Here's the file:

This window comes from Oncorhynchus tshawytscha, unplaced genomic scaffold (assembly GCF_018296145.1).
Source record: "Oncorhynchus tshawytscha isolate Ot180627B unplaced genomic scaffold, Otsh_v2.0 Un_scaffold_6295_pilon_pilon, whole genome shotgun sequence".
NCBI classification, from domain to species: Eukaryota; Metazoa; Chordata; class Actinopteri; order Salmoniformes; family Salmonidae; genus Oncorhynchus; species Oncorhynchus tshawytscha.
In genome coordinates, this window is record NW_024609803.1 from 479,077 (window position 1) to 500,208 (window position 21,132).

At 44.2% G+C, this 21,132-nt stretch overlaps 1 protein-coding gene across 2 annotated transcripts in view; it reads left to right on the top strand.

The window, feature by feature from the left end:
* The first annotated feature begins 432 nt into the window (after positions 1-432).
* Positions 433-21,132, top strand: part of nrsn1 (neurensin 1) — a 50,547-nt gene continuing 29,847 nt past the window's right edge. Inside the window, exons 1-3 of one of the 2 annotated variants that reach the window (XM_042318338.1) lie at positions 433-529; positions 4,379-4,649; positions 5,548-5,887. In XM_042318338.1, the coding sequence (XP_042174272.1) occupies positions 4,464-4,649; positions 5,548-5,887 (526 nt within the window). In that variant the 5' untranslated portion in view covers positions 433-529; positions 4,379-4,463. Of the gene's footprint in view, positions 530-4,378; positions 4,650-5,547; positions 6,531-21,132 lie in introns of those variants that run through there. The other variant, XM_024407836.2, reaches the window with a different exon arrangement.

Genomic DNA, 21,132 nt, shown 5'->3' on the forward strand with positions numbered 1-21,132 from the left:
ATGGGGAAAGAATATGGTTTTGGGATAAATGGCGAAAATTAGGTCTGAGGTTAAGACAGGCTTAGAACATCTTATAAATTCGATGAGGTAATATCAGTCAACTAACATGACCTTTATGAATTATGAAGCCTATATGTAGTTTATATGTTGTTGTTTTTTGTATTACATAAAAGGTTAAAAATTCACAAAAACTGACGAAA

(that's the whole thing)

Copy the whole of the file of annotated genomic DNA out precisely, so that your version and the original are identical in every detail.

This window comes from Oncorhynchus tshawytscha, unplaced genomic scaffold (assembly GCF_018296145.1).
Source record: "Oncorhynchus tshawytscha isolate Ot180627B unplaced genomic scaffold, Otsh_v2.0 Un_scaffold_6295_pilon_pilon, whole genome shotgun sequence".
NCBI classification, from domain to species: Eukaryota; Metazoa; Chordata; class Actinopteri; order Salmoniformes; family Salmonidae; genus Oncorhynchus; species Oncorhynchus tshawytscha.
In genome coordinates, this window is record NW_024609803.1 from 479,077 (window position 1) to 500,208 (window position 21,132).

At 44.2% G+C, this 21,132-nt stretch overlaps 1 protein-coding gene across 2 annotated transcripts in view; it reads left to right on the top strand.

The window, feature by feature from the left end:
* The first annotated feature begins 432 nt into the window (after positions 1-432).
* Positions 433-21,132, top strand: part of nrsn1 (neurensin 1) — a 50,547-nt gene continuing 29,847 nt past the window's right edge. Inside the window, exons 1-3 of one of the 2 annotated variants that reach the window (XM_042318338.1) lie at positions 433-529; positions 4,379-4,649; positions 5,548-5,887. In XM_042318338.1, the coding sequence (XP_042174272.1) occupies positions 4,464-4,649; positions 5,548-5,887 (526 nt within the window). In that variant the 5' untranslated portion in view covers positions 433-529; positions 4,379-4,463. Of the gene's footprint in view, positions 530-4,378; positions 4,650-5,547; positions 6,531-21,132 lie in introns of those variants that run through there. The other variant, XM_024407836.2, reaches the window with a different exon arrangement.

Genomic DNA, 21,132 nt, shown 5'->3' on the forward strand with positions numbered 1-21,132 from the left:
ATGGGGAAAGAATATGGTTTTGGGATAAATGGCGAAAATTAGGTCTGAGGTTAAGACAGGCTTAGAACATCTTATAAATTCGATGAGGTAATATCAGTCAACTAACATGACCTTTATGAATTATGAAGCCTATATGTAGTTTATATGTTGTTGTTTTTTGTATTACATAAAAGGTTAAAAATTCACAAAAACTGACGAAA